Today is World Book Day, a day which gives school children and young pupils the opportunity to express themselves through “a book of their own”. The charity started in 1995 and has grown to be the biggest celebration of books and reading, having been given the status by the United Nations Educational, Scientific and Cultural Organization (UNESCO), and is now practiced in over 100 countries in the world. 
Part of the initiative includes sending millions of book tokens to children for them to use in their local booksellers to pick up one of ten exclusive and free books. One of the goals of this worldwide phenomenon is to encourage reading among young people, but perhaps the biggest memory we all have of our World Book Day is not necessarily the books, but the costumes; dressing up as a chosen character from our favourite book, year after year during our early primary school days.
I myself, recall that embarrassing year where I was strategically planning how I could be the talk of the playground one World Book Day. Having gauged that most of my friends would be going a superheroes, I decided to think outside the box and dressed up as ‘Willy Wonka’ from Roald Dahl’s ‘Charlie and the Chocolate Factory’. Though rather embarrassingly, I wasn’t too popular amongst my classmates when I turned up without any chocolates for them.
The point is this day gave children like me a chance to express ourselves that a normal ‘own clothes day’ wouldn’t. It was a free-for-all zone with no judgement passed, because every book and every character appealed to different children in different ways, and so they respect you for it, especially when you are given the platform to speak about why you dressed as who you did, and the impact they have on you.
Only a couple of years ago, characters such as Spiderman, Robin Hood and Horrid Henry would be flooding the entrance gates on this day, but it seems 2019 is the year which has invited a new hero.
Ertuğrul has very quickly become a household name, a Turkish television series centring around the life and challenges of Ertuğrul Gazi, the son of Sulayman Shah, who was the father of the founder of the Ottoman Caliphate, Osman I.  He is often referred to as a heroic champion for Islam, and the show, loosely based on historical facts, helps to channel and showcase his admirable qualities and fighting prowess that has captured the hearts of Muslims around the globe and has resurrected pride in Islam and its past figures in many people’s hearts.
Grown men and women have publicly stated their addiction to this series and its characters, but what is more amazing is the impact it’s having on children. On one side of the fence, people may state “it’s not even a book” or “it’s a show promoting violence” but think about what it actually means, seeing a child dress up as the main character himself, Ertuğrul. The love of these people is not being forced down the throats of Muslim children, rather, they are voluntarily choosing to do so because they are proud to dress up as these Islamic icons.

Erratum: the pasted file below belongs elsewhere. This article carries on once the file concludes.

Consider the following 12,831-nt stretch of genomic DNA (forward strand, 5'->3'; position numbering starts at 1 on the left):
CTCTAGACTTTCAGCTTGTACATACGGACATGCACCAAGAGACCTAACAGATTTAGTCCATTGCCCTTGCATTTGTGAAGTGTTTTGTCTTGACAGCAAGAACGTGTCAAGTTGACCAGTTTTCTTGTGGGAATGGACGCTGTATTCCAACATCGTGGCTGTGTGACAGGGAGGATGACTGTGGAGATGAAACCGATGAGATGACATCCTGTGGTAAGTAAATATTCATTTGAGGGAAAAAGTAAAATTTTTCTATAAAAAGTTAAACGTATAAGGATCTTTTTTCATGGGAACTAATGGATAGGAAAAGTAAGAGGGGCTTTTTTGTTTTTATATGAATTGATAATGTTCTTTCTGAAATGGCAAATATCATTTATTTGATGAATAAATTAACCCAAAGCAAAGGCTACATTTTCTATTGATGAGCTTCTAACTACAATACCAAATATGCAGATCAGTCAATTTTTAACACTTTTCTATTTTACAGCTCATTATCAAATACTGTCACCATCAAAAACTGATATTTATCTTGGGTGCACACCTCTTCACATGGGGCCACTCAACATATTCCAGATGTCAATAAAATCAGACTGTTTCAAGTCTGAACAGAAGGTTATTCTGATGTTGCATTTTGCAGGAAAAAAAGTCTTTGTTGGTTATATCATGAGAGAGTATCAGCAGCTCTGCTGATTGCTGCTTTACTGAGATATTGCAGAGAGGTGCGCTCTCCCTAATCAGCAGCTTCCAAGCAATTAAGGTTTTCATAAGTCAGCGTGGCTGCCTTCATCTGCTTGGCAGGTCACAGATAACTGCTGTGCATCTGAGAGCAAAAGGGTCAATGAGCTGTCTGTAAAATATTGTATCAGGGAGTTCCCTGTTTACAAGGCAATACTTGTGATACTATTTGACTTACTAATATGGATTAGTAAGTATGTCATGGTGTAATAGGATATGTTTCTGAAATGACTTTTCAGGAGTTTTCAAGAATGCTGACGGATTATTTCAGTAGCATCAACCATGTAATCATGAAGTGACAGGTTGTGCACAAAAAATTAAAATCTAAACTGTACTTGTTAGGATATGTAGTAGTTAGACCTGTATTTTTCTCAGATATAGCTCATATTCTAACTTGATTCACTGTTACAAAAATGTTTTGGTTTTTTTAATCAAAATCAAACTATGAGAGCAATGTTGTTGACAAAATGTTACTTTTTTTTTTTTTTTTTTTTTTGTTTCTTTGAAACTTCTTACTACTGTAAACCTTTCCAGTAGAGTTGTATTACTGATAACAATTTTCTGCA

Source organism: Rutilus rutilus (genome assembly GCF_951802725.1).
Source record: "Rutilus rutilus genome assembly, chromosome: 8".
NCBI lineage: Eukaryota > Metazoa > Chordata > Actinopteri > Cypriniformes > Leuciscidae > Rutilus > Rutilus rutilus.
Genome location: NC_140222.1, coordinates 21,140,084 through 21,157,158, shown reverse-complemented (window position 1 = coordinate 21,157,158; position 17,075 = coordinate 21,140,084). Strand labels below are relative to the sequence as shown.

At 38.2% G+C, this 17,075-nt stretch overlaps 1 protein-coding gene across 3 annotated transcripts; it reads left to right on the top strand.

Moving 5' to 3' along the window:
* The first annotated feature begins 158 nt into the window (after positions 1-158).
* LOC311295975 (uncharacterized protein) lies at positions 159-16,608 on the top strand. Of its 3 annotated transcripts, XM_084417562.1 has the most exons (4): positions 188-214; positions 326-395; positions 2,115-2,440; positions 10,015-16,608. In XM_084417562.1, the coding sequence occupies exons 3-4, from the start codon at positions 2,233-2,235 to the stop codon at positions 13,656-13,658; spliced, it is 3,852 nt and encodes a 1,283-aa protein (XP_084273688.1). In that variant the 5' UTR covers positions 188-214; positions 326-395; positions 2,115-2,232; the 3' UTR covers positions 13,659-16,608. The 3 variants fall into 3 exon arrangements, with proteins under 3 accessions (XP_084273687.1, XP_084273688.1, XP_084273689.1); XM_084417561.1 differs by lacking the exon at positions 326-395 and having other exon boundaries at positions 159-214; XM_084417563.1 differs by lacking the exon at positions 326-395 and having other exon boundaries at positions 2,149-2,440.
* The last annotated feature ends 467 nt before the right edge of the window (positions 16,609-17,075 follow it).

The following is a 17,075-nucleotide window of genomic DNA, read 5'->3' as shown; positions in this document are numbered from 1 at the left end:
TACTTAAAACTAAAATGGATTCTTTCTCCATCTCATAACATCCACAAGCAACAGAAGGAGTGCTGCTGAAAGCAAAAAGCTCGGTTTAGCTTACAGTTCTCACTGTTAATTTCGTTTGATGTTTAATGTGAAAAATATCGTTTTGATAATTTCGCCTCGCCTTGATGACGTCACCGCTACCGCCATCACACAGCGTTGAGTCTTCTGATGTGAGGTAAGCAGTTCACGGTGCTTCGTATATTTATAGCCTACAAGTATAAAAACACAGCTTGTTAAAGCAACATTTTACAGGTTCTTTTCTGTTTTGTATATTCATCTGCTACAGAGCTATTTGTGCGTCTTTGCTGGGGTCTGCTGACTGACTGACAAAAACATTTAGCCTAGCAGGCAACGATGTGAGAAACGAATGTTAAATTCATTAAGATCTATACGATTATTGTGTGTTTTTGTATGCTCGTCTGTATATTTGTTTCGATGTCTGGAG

The generations before missed out on these openings because we didn’t have many of these Muslim heroes being positively and accurately represented in the mainstream media. We had comic books and early morning TV shows to rely on for inspiration. Worse still, we largely abandoned our history by not proactively learning and taking an interest in the lives of the plethora of Muslim heroes that shaped the world today, and thus failing to emulate them in any way, shape or form. Whether it was in their speech and actions, or their appearance and dress code.
Children as young as 5 years old are idolising this character and dressing up as him today, and even young girls are taking people like Halime, the wife of Ertuğrul, as their role model.
It’s an optimistic shift that children want to emulate and dress up as Muslim role models for a change, building on the notion that “not all heroes wear capes”, separating themselves from their peers and not being afraid to stand out from the crowd.
While superheroes such as Batman and Superman are storming and will continue to storm the school playground, it may not be too long until more and more children, Muslim and Non-Muslim alike, are imitating and bringing to life real, impactful figures found in our rich Islamic heritage, not just those on the pages of comic books.
There is a quote that reads:
“Children are great imitators, so give them something great to imitate.”
It seems that Ertuğrul has done just that…